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Animal to human virus transmission may increase, UN warns

Credit: Belga

Transmission of viral diseases from animals to humans may increase, the UN warns, if we do not take action now to protect their natural habitats.

These so-called ‘zoonotic diseases’, like the new coronavirus (Covid-19), are already known to kill two million people per year globally. Previous pan- and epidemics such as Ebola, SARS, Zika-virus and the swine flu are all examples of zoonotic diseases.

The warning comes from the UN’s corona-related report published this week, in which the organisation urges to not only look for short-term but also long-term solutions. Its message is to “unite human, animal and environmental health to prevent the next pandemic.”

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“The rising trend in zoonotic diseases is driven by the degradation of our natural environment – through land degradation, wildlife exploitation, resource extraction, climate change, and other stresses,” according to the UN.

The executive director of the programme, Inger Andersen, said: “In the last century we have seen at least six major outbreaks of novel coronaviruses. Over the last two decades and before Covid-19, zoonotic diseases caused economic damage of $100 billion (€88 billion).”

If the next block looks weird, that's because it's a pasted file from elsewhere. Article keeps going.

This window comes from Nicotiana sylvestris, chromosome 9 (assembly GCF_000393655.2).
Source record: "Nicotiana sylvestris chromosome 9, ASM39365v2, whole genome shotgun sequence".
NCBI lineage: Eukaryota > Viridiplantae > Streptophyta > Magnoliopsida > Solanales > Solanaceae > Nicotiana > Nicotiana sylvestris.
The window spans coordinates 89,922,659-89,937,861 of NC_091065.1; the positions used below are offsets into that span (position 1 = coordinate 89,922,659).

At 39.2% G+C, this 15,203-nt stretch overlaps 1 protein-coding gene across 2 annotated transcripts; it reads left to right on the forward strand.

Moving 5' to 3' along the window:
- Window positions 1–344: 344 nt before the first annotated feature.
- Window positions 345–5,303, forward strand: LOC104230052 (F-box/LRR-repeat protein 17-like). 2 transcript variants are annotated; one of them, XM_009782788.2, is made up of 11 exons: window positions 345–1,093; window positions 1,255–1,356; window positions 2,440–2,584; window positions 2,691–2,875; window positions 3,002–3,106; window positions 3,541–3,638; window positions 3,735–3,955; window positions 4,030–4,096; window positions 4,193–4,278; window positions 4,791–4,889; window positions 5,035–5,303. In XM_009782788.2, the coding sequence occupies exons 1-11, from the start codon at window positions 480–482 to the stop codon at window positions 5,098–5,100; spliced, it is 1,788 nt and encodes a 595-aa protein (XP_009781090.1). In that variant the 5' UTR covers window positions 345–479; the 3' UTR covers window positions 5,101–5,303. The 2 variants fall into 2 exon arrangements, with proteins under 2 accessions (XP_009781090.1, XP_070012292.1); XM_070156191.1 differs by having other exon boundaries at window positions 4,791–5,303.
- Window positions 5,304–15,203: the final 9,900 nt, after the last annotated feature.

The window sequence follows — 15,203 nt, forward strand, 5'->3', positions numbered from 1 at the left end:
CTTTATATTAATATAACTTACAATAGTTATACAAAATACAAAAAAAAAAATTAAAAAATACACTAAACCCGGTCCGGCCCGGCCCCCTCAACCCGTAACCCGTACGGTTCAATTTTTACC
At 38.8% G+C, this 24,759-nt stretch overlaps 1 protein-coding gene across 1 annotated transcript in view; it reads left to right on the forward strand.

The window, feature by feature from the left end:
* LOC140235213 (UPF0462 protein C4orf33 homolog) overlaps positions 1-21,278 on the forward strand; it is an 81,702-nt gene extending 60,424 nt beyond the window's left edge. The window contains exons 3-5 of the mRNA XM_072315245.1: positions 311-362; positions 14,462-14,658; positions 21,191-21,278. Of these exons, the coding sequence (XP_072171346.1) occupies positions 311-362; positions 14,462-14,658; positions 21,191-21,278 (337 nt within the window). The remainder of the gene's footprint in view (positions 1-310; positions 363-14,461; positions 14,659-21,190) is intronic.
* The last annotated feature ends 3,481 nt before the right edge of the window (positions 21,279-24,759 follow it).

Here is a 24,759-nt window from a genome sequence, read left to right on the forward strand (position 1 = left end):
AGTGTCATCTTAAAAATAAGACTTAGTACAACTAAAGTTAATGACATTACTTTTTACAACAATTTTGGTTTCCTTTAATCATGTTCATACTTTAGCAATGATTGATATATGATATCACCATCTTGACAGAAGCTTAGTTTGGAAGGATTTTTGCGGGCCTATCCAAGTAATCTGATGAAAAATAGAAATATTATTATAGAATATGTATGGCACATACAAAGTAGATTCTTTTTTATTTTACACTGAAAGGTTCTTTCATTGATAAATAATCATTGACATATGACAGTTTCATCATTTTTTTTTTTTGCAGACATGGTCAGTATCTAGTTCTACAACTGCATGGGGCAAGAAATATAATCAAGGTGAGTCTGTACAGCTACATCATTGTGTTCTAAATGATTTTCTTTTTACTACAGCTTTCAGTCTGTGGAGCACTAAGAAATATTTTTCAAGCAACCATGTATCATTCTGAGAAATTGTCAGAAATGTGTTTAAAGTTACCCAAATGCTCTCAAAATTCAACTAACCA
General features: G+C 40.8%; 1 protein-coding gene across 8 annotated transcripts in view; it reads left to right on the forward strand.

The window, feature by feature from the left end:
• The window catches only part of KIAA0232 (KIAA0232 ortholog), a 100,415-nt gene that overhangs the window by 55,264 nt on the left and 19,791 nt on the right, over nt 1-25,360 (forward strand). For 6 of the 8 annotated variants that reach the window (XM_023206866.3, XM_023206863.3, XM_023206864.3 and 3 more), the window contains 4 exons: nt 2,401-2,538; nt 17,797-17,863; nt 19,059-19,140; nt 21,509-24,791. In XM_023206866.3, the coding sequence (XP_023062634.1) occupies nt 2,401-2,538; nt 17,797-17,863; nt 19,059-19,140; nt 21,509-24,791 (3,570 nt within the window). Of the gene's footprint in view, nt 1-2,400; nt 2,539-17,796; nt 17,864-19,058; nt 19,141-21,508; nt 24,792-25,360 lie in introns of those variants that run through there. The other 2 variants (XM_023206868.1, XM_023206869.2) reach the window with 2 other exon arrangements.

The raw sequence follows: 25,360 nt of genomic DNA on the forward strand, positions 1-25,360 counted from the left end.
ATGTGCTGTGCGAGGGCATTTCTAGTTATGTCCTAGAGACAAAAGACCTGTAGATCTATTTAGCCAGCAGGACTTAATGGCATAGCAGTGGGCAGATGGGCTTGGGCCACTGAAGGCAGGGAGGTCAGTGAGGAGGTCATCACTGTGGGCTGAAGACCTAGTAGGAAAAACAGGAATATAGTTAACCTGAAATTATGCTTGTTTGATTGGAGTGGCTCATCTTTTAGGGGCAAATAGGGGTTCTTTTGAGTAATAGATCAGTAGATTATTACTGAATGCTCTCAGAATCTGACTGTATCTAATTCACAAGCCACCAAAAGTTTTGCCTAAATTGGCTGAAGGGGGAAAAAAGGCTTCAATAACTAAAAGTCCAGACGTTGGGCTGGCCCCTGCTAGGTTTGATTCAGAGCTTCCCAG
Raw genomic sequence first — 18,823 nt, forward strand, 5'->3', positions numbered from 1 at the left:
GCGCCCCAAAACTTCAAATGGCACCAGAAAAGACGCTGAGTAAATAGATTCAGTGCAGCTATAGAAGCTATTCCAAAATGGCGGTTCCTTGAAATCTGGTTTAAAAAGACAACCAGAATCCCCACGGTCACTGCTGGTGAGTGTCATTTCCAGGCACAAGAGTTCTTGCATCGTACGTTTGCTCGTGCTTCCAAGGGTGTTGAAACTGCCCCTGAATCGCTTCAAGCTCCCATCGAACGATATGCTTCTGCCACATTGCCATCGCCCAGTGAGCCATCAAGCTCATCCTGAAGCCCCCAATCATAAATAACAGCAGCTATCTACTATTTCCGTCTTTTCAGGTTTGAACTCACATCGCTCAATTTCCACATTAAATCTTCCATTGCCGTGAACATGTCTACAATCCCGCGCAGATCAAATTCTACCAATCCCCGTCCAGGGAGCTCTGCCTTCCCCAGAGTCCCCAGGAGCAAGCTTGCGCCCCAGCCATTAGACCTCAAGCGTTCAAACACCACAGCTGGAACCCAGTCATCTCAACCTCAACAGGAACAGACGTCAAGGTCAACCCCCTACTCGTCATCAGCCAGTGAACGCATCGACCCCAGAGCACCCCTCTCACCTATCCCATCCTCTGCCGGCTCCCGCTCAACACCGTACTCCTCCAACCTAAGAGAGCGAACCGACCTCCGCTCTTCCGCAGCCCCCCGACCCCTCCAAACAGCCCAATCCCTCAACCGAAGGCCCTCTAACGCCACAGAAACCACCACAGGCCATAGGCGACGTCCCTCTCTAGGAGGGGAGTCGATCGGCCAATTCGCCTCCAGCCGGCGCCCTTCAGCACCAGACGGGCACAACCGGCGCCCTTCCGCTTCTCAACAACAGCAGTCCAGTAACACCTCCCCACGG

Andersen added that, globally, “two million people in low- and middle-income countries die each year from neglected endemic zoonotic diseases – such as anthrax, bovine tuberculosis and rabies.”

“These are often communities with complex development problems, high dependence on livestock and proximity to wildlife.”

One of the leading causes of the deterioration of natural habitats is food production. Nature has often had to make way for agriculture and meat farms.

In addition, the increase in traffic and travel has now made it much easier for viruses to spread worldwide.

In the report, several suggestions are made for government policies that could help prevent future pandemics. They include encouraging sustainable development, funding research, and increasing biodiversity.

In the future, Africa has the potential to become a leading force in implementing these suggestions, as the continent has successfully dealt with multiple zoonotic pandemics and holds some of the world’s biggest nature reserves and rainforests.

Amée Zoutberg
The Brussels Times